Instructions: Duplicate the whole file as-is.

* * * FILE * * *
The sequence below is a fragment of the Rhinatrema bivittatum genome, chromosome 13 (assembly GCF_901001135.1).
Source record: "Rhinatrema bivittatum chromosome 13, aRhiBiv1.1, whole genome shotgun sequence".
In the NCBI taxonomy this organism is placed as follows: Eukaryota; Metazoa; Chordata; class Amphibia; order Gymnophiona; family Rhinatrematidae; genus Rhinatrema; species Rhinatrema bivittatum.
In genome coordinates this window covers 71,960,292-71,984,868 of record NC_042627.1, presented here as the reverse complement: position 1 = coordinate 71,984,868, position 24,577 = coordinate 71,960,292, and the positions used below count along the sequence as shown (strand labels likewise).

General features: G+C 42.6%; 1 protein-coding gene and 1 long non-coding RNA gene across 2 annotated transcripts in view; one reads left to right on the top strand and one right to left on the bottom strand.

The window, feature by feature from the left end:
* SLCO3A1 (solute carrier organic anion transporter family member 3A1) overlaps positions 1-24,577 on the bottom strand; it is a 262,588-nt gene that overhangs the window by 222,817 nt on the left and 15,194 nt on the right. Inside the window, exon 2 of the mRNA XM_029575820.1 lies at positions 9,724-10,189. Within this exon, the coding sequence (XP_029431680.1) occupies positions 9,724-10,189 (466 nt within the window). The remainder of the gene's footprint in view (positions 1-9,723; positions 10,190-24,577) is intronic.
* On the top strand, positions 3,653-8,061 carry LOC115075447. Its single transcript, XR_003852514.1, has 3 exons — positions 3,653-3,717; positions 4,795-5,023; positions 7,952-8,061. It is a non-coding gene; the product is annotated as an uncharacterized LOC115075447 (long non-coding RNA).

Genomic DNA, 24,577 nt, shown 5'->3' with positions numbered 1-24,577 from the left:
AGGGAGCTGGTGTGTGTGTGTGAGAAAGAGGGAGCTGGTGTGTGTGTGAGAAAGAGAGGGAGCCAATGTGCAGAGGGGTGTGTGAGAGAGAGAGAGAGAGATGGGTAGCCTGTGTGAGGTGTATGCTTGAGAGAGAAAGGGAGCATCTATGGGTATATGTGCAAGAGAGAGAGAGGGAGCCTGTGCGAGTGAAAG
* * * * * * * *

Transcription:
The sequence below is a fragment of the Rhinatrema bivittatum genome, chromosome 13 (assembly GCF_901001135.1).
Source record: "Rhinatrema bivittatum chromosome 13, aRhiBiv1.1, whole genome shotgun sequence".
In the NCBI taxonomy this organism is placed as follows: Eukaryota; Metazoa; Chordata; class Amphibia; order Gymnophiona; family Rhinatrematidae; genus Rhinatrema; species Rhinatrema bivittatum.
In genome coordinates this window covers 71,960,292-71,984,868 of record NC_042627.1, presented here as the reverse complement: position 1 = coordinate 71,984,868, position 24,577 = coordinate 71,960,292, and the positions used below count along the sequence as shown (strand labels likewise).

General features: G+C 42.6%; 1 protein-coding gene and 1 long non-coding RNA gene across 2 annotated transcripts in view; one reads left to right on the top strand and one right to left on the bottom strand.

The window, feature by feature from the left end:
* SLCO3A1 (solute carrier organic anion transporter family member 3A1) overlaps positions 1-24,577 on the bottom strand; it is a 262,588-nt gene that overhangs the window by 222,817 nt on the left and 15,194 nt on the right. Inside the window, exon 2 of the mRNA XM_029575820.1 lies at positions 9,724-10,189. Within this exon, the coding sequence (XP_029431680.1) occupies positions 9,724-10,189 (466 nt within the window). The remainder of the gene's footprint in view (positions 1-9,723; positions 10,190-24,577) is intronic.
* On the top strand, positions 3,653-8,061 carry LOC115075447. Its single transcript, XR_003852514.1, has 3 exons — positions 3,653-3,717; positions 4,795-5,023; positions 7,952-8,061. It is a non-coding gene; the product is annotated as an uncharacterized LOC115075447 (long non-coding RNA).

Genomic DNA, 24,577 nt, shown 5'->3' with positions numbered 1-24,577 from the left:
AGGGAGCTGGTGTGTGTGTGTGAGAAAGAGGGAGCTGGTGTGTGTGTGAGAAAGAGAGGGAGCCAATGTGCAGAGGGGTGTGTGAGAGAGAGAGAGAGAGATGGGTAGCCTGTGTGAGGTGTATGCTTGAGAGAGAAAGGGAGCATCTATGGGTATATGTGCAAGAGAGAGAGAGGGAGCCTGTGCGAGTGAAAG